Pitt Meadows’ Mayor, Bill Dingwall responded to the petition launched by a local opposing the proposed RCMP detachment, and stood by his, and the council’s decision over the project.
Earlier this week, a petition titled “Petition against removal of Parkland & formation of new RCMP detachment” was launched by Pitt Meadows resident Darlene Mercer. In response to the petition, Dingwall stood ground over the decision for having a separate RCMP detachment for Pitt Meadows.
“The decision has been made, we are now waiting for provincial approval for the de-integration with Maple Ridge. This decision has the support of Maple Ridge, Katzie First Nation, the RCMP and our citizens, as I have mentioned over the past two and a half years,” he said, adding that the decision was resource as well as service-driven.
“We are doing this so it will enhance public safety, we’d have more police presence in Pitt Meadows, and so we can have a customized policing service that meets our community needs,” he said.
Maple Ridge, being a big city, requires services to deal with crimes that Pitt Meadows doesn’t have, said Dingwall.
“If our officers have to travel back and forth to the detachment, we lose an hour, we lose services. If they are staying for coffee, they are staying for coffee in Maple Ridge and not in Pitt Meadows, so there are many reasons why bringing our own police detachment here is important,” he said, adding that the supporters of this decision all believed that the services will be much more enhanced as well as giving a good return on the dollars invested on the project.
“People that are opposed to this, are just turning a blind eye to this, just ignoring it.”
Earlier this year, the city used an alternate approval process to rezone 2,300 square meters of parkland at the site currently occupied by the Pitt Meadows Art Gallery and storage building. As per the alternative approval process, the proposal would fail if 10 per cent i.e. 1,431 of the city’s 14,311 eligible voters were against the rezoning. The city however received only 202 valid response forms.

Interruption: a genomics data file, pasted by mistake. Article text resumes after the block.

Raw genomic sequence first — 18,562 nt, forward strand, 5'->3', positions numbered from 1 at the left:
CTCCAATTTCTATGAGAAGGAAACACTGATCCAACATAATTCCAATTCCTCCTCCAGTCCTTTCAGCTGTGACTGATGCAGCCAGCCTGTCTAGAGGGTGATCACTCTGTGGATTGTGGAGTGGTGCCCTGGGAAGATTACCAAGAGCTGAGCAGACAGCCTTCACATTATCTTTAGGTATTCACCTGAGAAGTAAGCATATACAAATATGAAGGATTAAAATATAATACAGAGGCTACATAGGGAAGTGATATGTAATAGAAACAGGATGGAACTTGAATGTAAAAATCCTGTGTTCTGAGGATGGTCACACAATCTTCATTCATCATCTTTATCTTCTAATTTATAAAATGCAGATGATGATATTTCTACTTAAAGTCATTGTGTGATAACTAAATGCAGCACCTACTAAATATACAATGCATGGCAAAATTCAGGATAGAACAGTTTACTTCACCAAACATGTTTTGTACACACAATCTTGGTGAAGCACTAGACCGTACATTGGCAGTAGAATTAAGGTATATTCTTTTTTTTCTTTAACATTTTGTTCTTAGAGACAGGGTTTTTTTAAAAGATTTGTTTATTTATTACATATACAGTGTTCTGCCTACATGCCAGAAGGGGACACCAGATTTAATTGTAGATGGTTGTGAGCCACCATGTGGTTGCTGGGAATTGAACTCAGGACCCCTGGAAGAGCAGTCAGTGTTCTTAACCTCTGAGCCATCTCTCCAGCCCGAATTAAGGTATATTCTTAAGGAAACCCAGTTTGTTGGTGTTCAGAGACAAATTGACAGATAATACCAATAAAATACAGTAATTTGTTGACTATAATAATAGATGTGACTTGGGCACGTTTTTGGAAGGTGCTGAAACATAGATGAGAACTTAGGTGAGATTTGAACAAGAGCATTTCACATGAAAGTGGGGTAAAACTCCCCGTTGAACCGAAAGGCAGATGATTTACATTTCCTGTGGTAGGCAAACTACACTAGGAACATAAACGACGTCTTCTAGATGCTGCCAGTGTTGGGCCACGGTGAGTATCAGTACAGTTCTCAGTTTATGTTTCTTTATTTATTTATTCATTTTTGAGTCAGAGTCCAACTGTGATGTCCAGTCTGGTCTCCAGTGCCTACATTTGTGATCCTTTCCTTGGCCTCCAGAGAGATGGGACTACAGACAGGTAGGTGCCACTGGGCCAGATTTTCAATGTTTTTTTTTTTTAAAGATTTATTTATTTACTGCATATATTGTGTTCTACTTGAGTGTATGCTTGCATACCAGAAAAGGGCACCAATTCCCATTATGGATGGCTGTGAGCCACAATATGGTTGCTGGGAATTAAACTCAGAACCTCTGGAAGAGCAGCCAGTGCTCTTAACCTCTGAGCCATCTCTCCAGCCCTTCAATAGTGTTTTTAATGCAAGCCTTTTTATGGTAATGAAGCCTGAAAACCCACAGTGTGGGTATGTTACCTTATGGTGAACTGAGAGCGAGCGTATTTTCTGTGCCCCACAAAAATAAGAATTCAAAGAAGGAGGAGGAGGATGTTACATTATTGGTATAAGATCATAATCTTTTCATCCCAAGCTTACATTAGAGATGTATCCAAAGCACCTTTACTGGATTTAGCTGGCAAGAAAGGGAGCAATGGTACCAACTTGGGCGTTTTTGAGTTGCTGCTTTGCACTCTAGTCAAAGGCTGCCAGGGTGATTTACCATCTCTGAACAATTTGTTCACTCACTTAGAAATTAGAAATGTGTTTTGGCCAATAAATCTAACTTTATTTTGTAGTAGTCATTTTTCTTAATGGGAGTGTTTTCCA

“Out of the 14,000 eligible voters 1.4 per cent voted against it. A very small portion of our community said ‘no’. What that tells me and the rest of the council is that our community has confidence in us and the rest of the council, confidence in the decision we are making, and with that we believe we are on the right track here for what is the most important issue for our council this year…to deal with this, and enhance public safety for our citizens,” said Dingwall.
The Mayor also emphasized that at this point, the city council is not anticipating any tax increase to afford the new detachment.
“We have a financial plan that will get us there and allow us to move forward with the new detachment without having to increase taxes. Again, this has all been said publicly, and it is the right decision for our community and at this time there is no intention of re-consideration of our decision,” he stated.
Dingwall also reflected on his time in the RCMP and said that having spent a lifetime in the RCMP, and also being an officer in charge of the Maple Ridge/Pitt Meadows detachment, he understood policing extremely well and recognized what kind of services the community should be getting.
“We want to have community-based policing model in Pitt Meadows that will see our officers in uniforms sitting in the hockey rinks, out on the ball field, in coffee shops, getting to know our citizens. When you have officers posted in Pitt Meadows only for a few months until they are sent back to the big detachment, in four months, they don’t even get to understand issues in Pitt Meadows, let alone get to know our citizens. If you are stationed here fulltime, our citizens will get to know the police, our police will get to know the citizens, and they will really be part of our community,” concluded the Mayor.
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